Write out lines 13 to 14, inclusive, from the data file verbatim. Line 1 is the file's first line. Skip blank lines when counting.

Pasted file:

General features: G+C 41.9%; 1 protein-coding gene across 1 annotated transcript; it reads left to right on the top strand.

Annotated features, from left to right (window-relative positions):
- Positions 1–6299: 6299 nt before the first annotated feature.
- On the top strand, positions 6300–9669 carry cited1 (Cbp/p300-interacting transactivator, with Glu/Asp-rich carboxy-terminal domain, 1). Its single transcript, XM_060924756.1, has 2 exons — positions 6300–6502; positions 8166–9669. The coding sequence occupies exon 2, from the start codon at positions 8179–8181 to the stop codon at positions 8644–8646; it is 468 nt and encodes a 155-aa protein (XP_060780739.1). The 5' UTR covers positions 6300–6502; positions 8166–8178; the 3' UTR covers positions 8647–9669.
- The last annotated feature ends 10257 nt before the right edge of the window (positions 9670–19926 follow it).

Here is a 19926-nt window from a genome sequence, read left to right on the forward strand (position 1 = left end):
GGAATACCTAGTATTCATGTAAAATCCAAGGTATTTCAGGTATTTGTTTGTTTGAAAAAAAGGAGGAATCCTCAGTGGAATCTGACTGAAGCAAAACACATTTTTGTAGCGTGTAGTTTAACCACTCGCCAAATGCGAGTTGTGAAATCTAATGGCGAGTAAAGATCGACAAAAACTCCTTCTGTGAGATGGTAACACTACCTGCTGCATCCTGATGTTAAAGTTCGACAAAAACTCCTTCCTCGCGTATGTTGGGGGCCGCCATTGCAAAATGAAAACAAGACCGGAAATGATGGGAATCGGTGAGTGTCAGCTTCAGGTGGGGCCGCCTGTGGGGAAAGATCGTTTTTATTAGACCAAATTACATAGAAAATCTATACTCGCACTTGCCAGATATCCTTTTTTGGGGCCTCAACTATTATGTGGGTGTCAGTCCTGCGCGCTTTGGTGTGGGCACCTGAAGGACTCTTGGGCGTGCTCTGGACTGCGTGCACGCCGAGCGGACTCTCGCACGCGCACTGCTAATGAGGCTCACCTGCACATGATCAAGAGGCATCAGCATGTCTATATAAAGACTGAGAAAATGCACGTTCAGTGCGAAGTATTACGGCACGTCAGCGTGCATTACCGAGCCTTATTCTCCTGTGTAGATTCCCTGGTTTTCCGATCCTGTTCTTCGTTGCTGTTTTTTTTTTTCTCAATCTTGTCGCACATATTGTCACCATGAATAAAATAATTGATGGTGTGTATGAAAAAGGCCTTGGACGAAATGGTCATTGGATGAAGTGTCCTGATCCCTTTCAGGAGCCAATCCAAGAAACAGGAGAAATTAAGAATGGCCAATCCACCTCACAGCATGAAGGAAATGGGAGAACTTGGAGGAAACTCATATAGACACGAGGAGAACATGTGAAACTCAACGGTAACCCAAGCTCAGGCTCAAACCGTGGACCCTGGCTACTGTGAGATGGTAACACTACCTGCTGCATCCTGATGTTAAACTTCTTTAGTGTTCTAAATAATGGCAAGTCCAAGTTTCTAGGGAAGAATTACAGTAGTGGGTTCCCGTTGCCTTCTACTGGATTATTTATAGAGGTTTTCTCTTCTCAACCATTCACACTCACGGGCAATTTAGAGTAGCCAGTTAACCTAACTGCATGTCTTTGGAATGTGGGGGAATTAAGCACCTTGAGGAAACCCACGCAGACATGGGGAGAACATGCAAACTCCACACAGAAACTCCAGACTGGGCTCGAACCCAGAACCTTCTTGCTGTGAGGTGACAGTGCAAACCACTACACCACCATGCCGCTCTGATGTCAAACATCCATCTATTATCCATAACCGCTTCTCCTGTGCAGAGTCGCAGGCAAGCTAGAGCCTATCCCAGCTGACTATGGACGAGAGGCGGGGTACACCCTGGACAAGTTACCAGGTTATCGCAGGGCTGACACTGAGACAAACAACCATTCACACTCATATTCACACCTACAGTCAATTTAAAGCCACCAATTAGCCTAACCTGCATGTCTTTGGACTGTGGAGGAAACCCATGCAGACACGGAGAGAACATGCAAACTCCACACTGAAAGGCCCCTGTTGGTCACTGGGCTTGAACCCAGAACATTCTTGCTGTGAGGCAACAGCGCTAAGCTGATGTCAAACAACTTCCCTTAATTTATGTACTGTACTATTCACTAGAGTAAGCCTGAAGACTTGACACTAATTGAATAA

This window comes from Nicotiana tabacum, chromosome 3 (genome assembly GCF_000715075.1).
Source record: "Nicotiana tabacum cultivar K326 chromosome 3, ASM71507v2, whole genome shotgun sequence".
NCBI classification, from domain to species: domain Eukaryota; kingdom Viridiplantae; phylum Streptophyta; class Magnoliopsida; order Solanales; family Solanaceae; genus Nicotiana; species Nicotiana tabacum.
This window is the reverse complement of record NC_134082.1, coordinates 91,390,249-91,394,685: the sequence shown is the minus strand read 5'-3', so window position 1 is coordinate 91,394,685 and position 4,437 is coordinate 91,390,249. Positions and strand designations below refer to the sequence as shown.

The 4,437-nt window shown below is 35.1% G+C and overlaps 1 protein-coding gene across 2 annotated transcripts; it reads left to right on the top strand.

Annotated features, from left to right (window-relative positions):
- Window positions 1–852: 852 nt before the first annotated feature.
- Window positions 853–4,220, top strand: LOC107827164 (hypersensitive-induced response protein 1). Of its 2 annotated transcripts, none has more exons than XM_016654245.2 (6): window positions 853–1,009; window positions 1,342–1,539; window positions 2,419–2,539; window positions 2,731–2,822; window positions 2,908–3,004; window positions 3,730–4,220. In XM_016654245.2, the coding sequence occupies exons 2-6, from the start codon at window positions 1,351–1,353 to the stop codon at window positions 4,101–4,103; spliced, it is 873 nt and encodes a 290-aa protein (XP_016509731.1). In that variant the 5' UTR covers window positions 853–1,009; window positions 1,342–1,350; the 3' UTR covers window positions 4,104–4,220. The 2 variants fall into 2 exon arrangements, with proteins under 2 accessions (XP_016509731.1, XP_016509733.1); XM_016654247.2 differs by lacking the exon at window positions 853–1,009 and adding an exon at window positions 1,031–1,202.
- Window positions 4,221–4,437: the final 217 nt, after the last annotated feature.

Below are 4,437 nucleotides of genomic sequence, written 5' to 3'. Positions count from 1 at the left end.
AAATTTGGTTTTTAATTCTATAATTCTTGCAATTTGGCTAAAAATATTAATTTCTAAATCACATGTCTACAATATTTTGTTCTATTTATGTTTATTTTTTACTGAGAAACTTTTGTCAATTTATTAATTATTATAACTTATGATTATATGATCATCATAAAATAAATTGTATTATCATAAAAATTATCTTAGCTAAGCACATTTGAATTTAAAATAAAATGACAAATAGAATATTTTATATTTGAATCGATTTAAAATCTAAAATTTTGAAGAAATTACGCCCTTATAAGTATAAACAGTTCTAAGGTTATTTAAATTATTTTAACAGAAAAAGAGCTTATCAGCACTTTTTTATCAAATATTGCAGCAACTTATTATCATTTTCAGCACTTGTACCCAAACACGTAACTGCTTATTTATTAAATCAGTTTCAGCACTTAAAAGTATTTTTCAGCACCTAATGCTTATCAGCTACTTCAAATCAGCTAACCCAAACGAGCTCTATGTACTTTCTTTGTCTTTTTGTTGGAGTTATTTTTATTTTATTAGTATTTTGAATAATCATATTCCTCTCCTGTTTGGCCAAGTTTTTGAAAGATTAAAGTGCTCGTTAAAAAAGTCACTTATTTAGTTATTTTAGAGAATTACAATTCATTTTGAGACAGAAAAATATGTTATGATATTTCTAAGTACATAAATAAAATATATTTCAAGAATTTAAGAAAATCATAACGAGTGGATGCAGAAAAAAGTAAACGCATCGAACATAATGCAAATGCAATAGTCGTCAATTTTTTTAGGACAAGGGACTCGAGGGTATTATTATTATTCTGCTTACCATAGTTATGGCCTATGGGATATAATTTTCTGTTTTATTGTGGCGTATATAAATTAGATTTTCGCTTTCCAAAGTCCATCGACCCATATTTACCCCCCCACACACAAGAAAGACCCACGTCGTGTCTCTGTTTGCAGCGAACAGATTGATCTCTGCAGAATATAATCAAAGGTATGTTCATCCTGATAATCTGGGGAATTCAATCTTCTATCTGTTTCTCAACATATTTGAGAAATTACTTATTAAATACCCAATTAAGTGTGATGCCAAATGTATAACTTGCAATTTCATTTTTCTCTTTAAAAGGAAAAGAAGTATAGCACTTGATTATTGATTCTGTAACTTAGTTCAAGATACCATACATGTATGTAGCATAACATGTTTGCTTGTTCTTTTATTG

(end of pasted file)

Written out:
Annotated features, from left to right (window-relative positions):
- Window positions 1–852: 852 nt before the first annotated feature.